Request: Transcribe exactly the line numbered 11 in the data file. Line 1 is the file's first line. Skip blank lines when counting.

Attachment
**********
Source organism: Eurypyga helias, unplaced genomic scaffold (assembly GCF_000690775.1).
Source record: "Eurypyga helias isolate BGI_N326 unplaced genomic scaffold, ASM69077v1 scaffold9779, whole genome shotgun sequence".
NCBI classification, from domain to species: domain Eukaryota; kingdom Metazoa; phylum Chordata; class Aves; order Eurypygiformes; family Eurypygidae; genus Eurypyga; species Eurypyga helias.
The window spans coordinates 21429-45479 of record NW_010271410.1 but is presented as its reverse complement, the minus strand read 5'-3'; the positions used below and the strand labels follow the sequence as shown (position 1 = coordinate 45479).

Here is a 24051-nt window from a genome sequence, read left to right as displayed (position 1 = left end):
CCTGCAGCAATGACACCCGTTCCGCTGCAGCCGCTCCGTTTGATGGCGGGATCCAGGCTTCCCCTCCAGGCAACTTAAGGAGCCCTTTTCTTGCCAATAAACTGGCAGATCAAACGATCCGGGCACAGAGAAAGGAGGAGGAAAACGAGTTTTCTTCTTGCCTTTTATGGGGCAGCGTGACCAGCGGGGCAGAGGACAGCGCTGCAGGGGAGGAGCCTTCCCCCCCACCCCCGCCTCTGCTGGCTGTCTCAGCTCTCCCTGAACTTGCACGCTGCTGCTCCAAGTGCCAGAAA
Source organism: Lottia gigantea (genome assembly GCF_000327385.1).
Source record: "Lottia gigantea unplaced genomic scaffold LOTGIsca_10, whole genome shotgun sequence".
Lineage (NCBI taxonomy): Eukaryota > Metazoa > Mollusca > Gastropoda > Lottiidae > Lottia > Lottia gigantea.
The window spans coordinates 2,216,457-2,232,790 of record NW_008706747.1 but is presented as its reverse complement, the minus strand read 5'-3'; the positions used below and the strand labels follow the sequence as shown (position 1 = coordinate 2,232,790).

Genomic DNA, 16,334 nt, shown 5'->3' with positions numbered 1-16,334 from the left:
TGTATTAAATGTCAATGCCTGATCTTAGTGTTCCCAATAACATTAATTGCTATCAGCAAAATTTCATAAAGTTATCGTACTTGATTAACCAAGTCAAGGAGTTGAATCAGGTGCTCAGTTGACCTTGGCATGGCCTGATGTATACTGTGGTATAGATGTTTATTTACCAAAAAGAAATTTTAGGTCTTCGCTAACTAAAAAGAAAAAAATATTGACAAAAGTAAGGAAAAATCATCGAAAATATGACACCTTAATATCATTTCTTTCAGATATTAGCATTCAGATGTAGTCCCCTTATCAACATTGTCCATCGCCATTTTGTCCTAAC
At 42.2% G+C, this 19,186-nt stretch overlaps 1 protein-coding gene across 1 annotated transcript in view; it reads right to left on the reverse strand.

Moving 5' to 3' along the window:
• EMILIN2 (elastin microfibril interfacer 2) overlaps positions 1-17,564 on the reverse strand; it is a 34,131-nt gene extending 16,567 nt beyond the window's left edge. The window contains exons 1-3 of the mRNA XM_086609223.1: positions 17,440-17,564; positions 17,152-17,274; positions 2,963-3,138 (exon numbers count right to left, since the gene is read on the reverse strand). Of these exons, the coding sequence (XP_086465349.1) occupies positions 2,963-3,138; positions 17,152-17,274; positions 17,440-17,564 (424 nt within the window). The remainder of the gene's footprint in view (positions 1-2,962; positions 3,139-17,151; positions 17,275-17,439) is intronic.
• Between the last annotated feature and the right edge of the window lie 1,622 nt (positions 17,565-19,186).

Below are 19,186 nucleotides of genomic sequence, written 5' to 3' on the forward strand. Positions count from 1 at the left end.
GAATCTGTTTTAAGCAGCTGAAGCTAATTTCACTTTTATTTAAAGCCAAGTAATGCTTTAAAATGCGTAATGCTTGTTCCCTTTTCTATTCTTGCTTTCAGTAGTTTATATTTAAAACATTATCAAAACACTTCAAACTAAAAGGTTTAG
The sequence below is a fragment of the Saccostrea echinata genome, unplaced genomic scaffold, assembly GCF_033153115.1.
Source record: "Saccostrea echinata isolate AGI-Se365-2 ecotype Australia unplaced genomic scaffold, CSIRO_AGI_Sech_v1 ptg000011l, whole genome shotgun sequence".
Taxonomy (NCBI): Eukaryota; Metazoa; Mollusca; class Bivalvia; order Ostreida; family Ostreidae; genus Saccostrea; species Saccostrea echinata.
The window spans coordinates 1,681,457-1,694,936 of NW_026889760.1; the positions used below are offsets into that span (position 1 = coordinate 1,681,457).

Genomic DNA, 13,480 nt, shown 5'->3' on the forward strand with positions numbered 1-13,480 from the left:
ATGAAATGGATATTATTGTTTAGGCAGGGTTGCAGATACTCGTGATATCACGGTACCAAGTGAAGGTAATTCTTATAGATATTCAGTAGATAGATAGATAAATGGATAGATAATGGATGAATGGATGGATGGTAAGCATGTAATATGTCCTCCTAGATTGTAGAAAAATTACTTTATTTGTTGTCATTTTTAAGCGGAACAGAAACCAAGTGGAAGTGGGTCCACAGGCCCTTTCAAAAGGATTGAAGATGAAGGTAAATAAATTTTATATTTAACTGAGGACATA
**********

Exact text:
Genomic DNA, 16,334 nt, shown 5'->3' with positions numbered 1-16,334 from the left: